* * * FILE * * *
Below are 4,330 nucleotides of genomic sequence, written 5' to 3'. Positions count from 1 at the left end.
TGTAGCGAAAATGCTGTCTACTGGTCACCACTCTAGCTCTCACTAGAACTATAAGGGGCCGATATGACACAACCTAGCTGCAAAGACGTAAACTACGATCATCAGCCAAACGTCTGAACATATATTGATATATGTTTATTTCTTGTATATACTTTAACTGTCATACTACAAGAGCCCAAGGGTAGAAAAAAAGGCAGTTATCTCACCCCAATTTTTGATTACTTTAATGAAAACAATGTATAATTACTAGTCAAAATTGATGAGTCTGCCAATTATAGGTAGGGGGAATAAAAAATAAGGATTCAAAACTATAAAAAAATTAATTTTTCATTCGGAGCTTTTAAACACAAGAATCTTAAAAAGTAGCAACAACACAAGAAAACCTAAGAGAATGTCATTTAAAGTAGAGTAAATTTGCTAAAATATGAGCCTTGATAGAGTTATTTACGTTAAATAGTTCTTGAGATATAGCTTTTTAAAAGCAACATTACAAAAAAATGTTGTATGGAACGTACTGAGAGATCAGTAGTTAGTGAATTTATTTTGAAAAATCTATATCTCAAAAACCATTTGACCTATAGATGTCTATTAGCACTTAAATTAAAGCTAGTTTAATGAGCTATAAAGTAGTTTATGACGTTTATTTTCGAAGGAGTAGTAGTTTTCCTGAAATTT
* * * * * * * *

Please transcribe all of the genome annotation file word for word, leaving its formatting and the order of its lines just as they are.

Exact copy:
Below are 4,330 nucleotides of genomic sequence, written 5' to 3'. Positions count from 1 at the left end.
TGTAGCGAAAATGCTGTCTACTGGTCACCACTCTAGCTCTCACTAGAACTATAAGGGGCCGATATGACACAACCTAGCTGCAAAGACGTAAACTACGATCATCAGCCAAACGTCTGAACATATATTGATATATGTTTATTTCTTGTATATACTTTAACTGTCATACTACAAGAGCCCAAGGGTAGAAAAAAAGGCAGTTATCTCACCCCAATTTTTGATTACTTTAATGAAAACAATGTATAATTACTAGTCAAAATTGATGAGTCTGCCAATTATAGGTAGGGGGAATAAAAAATAAGGATTCAAAACTATAAAAAAATTAATTTTTCATTCGGAGCTTTTAAACACAAGAATCTTAAAAAGTAGCAACAACACAAGAAAACCTAAGAGAATGTCATTTAAAGTAGAGTAAATTTGCTAAAATATGAGCCTTGATAGAGTTATTTACGTTAAATAGTTCTTGAGATATAGCTTTTTAAAAGCAACATTACAAAAAAATGTTGTATGGAACGTACTGAGAGATCAGTAGTTAGTGAATTTATTTTGAAAAATCTATATCTCAAAAACCATTTGACCTATAGATGTCTATTAGCACTTAAATTAAAGCTAGTTTAATGAGCTATAAAGTAGTTTATGACGTTTATTTTCGAAGGAGTAGTAGTTTTCCTGAAATTT